Admin, CEA team up to make necessary reform to the line system and menu


Despite crowds remaining the same, the lines now go much faster

Jack Parsons

When the controversial parking reform plan restricting students from leaving campus during lunch was first introduced in early September, concern over the already-crowded covered eating area (CEA) arose. Though unclear whether the reform will prevent any potential future issues, the administration has constructed a new plan to control crowds in the CEA while making a few minor updates to the menu.

Food Services Supervisor Lisa Herberg directs an account only line.

A key argument of the opposition seemed to be that the CEA would become too crowded and food could not be provided for the influx of students looking for a lunch alternative. This new plan will deal with the reorganization of lines and some simple changes to the current menu. Before the system was modified, students would go up to windows, order their meal and pay there. Now, the system mimics that of a buffet line, where students pick up food in a line and pay at the end. For payment types, one line caters to students with cash and one to students with accounts.

According to Principal David Sondheim, this change was necessary to speed up operations for the increased flow of students in the CEA during lunch.

“That system allows for students to get through the lines faster. This benefits students, because they will have more time at lunch, and Foodservice people because they can serve more lunches in less time,” Sondheim said.

Sondheim’s support for the system’s efficiency has proven to be valid. Before the reconfiguration, one window would serve an average of 43 students in 28 minutes, according to food Services, which handles food for Redwood, San Andreas, and Tamiscal. With the new “speed line” concept, where students pick their meal before going to pay, 90 students can be served in eight minutes.

According to Food Services Supervisor Lisa Herberg, this drastic increase in speed efficiency is due to the fact that students make their decision before getting in line to pay.

Students with accounts have the option to pay in the accounts only line.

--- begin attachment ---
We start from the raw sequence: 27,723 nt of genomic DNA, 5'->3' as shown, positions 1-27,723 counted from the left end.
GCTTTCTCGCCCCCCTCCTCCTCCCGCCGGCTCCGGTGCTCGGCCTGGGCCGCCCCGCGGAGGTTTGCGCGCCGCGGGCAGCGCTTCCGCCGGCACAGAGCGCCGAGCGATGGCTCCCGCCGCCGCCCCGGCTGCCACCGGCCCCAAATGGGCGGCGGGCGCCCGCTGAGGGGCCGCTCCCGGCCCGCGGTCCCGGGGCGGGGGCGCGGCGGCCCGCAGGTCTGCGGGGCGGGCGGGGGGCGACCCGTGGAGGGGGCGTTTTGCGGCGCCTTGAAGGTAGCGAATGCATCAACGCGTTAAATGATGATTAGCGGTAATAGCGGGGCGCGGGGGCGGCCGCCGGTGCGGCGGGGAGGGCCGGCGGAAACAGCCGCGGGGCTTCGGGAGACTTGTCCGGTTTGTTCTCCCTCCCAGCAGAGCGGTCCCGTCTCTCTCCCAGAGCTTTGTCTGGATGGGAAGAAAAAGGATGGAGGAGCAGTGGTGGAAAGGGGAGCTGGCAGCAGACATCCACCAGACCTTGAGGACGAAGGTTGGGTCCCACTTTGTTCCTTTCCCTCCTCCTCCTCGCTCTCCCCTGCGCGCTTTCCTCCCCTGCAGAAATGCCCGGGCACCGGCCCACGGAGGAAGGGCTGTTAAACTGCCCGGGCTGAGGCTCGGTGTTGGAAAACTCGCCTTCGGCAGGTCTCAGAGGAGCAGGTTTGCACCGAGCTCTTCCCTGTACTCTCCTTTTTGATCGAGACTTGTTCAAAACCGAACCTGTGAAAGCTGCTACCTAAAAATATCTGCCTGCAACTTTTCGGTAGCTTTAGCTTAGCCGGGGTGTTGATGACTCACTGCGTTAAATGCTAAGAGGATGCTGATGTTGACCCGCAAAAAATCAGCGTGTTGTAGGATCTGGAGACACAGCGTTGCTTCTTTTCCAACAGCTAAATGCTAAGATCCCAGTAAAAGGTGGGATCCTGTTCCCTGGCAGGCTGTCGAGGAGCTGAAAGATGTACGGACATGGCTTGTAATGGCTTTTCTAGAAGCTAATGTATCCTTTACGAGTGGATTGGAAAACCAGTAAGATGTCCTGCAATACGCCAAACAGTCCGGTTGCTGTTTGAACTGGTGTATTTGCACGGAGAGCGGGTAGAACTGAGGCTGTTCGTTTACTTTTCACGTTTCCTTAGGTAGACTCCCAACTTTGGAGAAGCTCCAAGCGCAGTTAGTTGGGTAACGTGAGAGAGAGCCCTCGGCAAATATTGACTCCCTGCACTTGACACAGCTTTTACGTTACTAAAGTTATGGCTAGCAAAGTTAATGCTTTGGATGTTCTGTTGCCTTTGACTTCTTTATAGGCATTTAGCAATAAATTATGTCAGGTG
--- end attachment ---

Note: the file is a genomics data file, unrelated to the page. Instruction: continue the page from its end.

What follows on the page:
“The line used to be really long because students would make their decision while having a long line behind them, then a server would have to leave the cashier to get the food. With this system, they can make their decision, grab the food, and then get in line to pay, which speeds everything up,” Herberg said.

Before the changes in the CEA, there were 13 available options on the CEA menu; that number has shrunk to three. Window 1 serves burgers (beef, grilled/spicy battered chicken, black bean garden) and occasionally chicken tenders. Window 2 serves various types of Pizza (cheese, pepperoni, and veggie) along with the option of a smuckers uncrustable sandwich. Window 3 serves either mandarin orange chicken or teriyaki chicken with steamed broccoli and a mixture of brown and white rice, depending on the day.

“We have three lunch employees that serve here, San Andreas and Tamiscal. Having 13 menu options was simply unsustainable, so we shrunk the menu. Once the employees learn [how to serve more menu items], we can build up from that number,” Herberg said.

Notable menu items that were omitted were cold sandwiches and salads. Despite having only three options at the moment, according to Herberg, outside food sources are being considered once the new system settles in.

“I’m getting price quotes from World Wrapps and a few other local restaurants and markets, and I am going to pick two to serve here once I get the quotes,” Herberg said.

According to Herberg, the CEA’s revenue has not changed since the implementation of the partially closed-campus policy. Although it is impossible to tell whether sourcing food from other restaurants or markets would lead to a larger customer base, Herberg is willing to take that chance. After all, the CEA is a convenient spot for lunch as it is located on campus.

Despite the stagnant revenues, regular purchasers of food from the CEA like senior Luca Traverso have noticed the change in speed and efficiency since the reconfiguration.

“At first I didn’t like the idea of having one big line to buy food in, but I have noticed that the lines actually go a lot faster,” Traverso said.